Kukla's Korner Hockey
from Terry Frei of the Denver Post,
In 13 days, the Avalanche, Hurricanes, Oilers and 27 other NHL franchises will be able to go after free agents. With the salary cap increasing from $39 million to about $43 million, teams will have more breathing room - and, perhaps, increased margin for error. But past mistakes still can be costly. The Avalanche doesn't have to be as concerned with the salaries it will pay Pierre Turgeon, Patrice Brisebois and Brad May as the fact that sticking with them would take up three roster spots and lessen flexibility elsewhere.continued
from Alan Hahn of Newsday,
The taunts and jeers were crashing down over him in a relentless storm of ignorance, hate and bigotry. He heard words he knew could be directed only at him, the lone Ojibwa Indian on a tier II junior hockey team in Kenora, a map-dot town in western Ontario located just above Minnesota and right in the middle of a Ted Nolan nightmare. It was 1975. He was 17 years old. He had to get out of there.continued
from the Columbus Dispatch,
The flavor of the 2006 NHL draft will be decidedly less continental. There are fewer elite Europeans available at the top end and, as the rounds go by Saturday in Vancouver’s GM Place, there will be fewer selected on the bottom end. Part of it is a cyclical downturn in available prospects on the other side of the Atlantic. Part of it is rules changes. Once again, welcome to the new NHL. A crackdown on clutching and grabbing has unleashed a fast and furious on-ice product. A salary cap has radically altered the economic landscape of the game. Now, it appears the collective bargaining agreement born of the lockout also will have an impact on the draft. "We’re all looking at European players a little differently than we did before," Atlanta Thrashers general manager Don Waddell said.continued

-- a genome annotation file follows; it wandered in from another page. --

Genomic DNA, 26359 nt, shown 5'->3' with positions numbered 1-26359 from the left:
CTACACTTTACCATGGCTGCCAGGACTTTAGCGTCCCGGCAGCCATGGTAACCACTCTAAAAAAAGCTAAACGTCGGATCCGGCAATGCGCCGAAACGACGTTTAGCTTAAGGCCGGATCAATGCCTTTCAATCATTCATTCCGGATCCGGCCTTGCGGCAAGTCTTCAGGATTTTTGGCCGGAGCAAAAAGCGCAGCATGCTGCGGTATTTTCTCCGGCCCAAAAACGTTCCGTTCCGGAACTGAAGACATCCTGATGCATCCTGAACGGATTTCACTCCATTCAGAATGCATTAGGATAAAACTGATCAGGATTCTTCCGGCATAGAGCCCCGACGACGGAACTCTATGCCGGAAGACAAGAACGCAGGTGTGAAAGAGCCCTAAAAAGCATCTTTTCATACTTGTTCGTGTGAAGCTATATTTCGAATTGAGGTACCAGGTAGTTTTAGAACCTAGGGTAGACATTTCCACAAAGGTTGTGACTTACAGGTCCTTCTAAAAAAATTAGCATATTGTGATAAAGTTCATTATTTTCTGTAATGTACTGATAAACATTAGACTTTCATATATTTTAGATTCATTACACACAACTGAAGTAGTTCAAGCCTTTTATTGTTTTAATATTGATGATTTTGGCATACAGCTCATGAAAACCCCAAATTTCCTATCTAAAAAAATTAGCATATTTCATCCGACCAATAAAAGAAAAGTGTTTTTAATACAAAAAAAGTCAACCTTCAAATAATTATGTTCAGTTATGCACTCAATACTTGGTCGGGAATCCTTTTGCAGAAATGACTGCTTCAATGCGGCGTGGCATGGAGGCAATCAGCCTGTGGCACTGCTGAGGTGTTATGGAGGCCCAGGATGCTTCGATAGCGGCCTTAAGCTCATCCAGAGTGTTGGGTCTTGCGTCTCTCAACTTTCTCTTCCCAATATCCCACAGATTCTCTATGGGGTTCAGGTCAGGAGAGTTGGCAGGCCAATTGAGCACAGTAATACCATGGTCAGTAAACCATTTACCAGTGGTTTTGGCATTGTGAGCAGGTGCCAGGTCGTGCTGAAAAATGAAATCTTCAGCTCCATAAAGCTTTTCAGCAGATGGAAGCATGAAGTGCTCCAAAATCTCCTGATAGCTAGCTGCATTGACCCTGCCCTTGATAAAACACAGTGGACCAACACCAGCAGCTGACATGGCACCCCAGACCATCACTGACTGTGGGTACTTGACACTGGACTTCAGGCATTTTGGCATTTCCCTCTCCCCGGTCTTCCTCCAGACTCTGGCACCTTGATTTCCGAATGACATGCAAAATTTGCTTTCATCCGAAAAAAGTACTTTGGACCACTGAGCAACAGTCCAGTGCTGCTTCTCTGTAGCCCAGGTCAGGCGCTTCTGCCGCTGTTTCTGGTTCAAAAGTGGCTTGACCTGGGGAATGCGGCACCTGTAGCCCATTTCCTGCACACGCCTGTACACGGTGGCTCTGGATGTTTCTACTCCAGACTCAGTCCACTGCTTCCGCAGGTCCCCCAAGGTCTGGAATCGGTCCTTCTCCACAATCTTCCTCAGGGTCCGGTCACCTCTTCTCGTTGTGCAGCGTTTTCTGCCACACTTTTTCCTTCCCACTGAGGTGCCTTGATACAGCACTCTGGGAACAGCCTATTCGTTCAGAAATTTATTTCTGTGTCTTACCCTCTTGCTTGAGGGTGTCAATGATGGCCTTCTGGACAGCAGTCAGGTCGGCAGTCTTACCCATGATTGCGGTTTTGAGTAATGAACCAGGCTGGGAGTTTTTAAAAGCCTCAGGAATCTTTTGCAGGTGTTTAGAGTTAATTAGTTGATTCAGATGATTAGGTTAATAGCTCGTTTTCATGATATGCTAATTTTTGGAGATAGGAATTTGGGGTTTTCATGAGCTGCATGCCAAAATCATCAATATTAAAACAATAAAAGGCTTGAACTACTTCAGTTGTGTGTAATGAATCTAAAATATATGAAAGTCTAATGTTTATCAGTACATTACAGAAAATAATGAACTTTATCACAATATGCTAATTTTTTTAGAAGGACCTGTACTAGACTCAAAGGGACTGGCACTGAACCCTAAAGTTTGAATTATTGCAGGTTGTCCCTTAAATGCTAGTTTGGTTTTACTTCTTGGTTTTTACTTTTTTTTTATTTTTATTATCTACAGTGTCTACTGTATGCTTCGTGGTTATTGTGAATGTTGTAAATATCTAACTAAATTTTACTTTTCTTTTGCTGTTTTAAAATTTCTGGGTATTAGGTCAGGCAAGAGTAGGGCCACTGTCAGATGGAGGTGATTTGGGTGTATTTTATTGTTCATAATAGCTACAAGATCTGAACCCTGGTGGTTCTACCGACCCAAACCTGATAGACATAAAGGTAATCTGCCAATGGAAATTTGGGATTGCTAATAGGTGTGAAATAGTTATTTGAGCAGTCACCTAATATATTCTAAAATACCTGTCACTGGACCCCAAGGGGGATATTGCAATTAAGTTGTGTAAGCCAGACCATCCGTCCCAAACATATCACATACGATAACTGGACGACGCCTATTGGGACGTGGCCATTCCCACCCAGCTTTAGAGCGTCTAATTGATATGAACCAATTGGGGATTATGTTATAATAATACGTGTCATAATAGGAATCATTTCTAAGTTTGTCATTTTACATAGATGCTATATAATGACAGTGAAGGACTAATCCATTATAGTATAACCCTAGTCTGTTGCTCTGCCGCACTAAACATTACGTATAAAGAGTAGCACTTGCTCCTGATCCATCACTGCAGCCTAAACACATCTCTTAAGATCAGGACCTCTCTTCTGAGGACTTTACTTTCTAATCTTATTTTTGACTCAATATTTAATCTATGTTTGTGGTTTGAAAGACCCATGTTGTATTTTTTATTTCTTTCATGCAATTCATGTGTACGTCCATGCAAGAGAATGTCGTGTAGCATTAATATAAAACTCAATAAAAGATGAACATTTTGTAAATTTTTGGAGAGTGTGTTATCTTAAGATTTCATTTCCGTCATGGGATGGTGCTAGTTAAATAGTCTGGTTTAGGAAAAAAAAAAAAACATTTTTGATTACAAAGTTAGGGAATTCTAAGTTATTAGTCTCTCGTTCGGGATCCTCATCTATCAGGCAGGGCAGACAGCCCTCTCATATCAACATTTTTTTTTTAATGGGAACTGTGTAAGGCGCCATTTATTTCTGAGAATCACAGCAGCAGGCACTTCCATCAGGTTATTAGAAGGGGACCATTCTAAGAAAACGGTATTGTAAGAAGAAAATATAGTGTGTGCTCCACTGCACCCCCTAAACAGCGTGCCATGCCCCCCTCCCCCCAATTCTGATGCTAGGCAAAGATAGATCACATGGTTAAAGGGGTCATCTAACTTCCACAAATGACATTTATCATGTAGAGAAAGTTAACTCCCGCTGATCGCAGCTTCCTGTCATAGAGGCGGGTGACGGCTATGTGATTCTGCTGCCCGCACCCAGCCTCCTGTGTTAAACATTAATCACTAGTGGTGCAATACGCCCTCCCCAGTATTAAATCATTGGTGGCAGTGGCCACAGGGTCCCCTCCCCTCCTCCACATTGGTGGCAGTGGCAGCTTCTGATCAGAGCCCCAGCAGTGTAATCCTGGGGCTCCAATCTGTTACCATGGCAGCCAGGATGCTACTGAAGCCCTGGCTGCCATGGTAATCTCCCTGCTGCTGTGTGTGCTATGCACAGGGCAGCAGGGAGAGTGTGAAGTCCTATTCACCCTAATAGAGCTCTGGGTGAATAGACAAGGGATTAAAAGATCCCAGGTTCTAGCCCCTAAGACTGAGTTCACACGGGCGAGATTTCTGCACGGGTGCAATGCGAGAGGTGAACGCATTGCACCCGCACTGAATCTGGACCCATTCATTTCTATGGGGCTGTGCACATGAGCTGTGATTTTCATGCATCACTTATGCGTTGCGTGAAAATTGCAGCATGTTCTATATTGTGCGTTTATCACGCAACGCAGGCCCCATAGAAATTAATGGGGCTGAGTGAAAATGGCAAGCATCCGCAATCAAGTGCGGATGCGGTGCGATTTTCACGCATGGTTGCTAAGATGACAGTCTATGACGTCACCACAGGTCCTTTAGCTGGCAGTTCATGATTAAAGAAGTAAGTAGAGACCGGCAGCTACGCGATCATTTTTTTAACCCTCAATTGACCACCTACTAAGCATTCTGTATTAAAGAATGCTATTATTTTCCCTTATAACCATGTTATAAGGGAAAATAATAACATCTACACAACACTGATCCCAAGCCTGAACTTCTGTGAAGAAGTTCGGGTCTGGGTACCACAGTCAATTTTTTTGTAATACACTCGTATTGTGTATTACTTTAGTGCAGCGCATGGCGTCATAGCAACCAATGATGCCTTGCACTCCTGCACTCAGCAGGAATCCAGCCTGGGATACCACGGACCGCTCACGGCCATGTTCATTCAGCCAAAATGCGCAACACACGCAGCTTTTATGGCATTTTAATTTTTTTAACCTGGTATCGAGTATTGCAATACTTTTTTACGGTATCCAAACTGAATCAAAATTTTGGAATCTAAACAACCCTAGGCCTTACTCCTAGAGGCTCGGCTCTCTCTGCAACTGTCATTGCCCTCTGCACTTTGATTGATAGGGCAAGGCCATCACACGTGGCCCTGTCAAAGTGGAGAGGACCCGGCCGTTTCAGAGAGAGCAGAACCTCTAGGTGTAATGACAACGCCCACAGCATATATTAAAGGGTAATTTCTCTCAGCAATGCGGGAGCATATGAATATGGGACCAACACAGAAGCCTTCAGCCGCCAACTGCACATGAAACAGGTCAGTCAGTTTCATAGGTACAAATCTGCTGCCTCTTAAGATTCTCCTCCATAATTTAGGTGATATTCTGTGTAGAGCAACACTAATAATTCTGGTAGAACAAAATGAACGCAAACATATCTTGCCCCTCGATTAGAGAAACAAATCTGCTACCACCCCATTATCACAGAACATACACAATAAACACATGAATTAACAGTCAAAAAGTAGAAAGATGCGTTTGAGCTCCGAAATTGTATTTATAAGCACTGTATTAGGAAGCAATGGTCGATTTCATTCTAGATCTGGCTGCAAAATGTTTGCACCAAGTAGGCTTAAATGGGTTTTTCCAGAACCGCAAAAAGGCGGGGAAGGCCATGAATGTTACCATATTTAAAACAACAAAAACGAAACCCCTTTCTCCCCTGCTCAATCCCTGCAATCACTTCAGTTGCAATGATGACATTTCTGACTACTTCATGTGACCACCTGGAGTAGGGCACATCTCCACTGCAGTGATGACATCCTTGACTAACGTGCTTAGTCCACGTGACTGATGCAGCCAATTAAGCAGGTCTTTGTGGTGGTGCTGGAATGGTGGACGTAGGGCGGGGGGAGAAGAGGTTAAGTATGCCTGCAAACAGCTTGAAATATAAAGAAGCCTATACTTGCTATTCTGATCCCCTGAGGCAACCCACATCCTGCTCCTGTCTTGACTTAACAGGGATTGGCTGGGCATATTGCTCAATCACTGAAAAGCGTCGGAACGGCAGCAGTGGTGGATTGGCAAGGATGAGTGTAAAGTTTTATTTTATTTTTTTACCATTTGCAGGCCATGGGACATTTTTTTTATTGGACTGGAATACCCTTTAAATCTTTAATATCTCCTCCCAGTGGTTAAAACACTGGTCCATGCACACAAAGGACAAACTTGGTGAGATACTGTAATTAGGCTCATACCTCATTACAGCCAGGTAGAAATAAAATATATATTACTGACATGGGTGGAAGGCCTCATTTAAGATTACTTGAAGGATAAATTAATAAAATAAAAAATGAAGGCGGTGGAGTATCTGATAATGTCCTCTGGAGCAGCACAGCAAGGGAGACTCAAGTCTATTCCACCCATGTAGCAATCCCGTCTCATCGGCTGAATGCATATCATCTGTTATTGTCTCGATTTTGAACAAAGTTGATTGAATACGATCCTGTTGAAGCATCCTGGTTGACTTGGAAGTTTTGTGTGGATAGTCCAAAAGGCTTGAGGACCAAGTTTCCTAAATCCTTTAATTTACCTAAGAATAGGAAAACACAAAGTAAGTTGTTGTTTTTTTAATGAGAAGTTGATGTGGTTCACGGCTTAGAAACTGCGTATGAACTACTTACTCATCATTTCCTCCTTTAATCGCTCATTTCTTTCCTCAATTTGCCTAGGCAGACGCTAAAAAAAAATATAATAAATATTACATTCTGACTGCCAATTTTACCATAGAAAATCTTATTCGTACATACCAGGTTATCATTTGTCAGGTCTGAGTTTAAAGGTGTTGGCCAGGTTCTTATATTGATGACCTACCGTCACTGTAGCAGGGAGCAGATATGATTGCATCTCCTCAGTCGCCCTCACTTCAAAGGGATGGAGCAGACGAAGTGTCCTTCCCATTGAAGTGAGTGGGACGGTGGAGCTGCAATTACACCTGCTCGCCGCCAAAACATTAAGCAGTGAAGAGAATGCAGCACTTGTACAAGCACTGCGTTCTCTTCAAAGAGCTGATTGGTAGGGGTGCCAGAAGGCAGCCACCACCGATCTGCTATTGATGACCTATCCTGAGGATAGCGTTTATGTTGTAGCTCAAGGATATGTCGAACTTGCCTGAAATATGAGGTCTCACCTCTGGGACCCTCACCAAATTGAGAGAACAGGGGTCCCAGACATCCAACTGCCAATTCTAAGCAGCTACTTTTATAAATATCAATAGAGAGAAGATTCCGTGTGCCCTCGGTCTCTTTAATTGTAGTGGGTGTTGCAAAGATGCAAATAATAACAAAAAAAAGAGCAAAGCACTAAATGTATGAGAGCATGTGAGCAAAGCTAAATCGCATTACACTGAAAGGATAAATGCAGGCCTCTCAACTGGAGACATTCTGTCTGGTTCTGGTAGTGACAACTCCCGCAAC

from Jerry Green of the Detroit News,
It could be that there is only one soul in all of the United States hooked on our finest import, smuggled over Lake St. Clair and across the Detroit River. From where Prohibition booze once was carted across to our shores by canny bootleggers, we now have Hockey Night in Canada. Our Canadian neighbors, in their bouts of insecurity, on the odd occasion have banned American publications. But we are free to watch the pictures and voice explanations wafted our way by Don Cherry and his friends on the Canadian Broadcasting Co.continued...many of us living in "border town" cities have appreciated HNIC so much through the years. But, with the games in HD on NBC, well, I made the switch but still turn to CBC for the intermissions...
from the News and Observer,
At the RBC Center in Raleigh, a little boy pressed the air out of his inflatable Stanley Cup, his head bowed. One fan waved a Hurricanes flag back and forth as fans filed out. Dan Chatman said he knew things were amiss from the first period. "They just looked terrible. They came out really flat and never got better," he said. But fans held out hope that the Canes will win Monday in the decisive Game 7. "The win will be here. The cup will come out in the next game," Lisa Seago said.more
from Larry Brooks of the NY Post,
So here are the most per tinent immediate ques tions to arise in the wake of reports out of the Czech Republic that impending free agent Patrik Elias has hired lifelong best friend Martin Havlat's agent, Allan Walsh, to represent him: 1. Would Elias will be willing to go to Ottawa for a relative discount if the Senators agree to a satisfactory long-term deal with right winger Havlat, who's eligible to hit the open market next summer? 2. Can the Senators convince prospective free-agent defensemen Zdeno Chara and Wade Redden to both take less to remain in Ottawa than each would command independently on the open market if doing so would allow the team to add Elias? 3. Would and/or could Lou Lamoriello keep Elias in New Jersey by pulling off a trade for Havlat then signing him to a long-term deal?continued (reg. req.)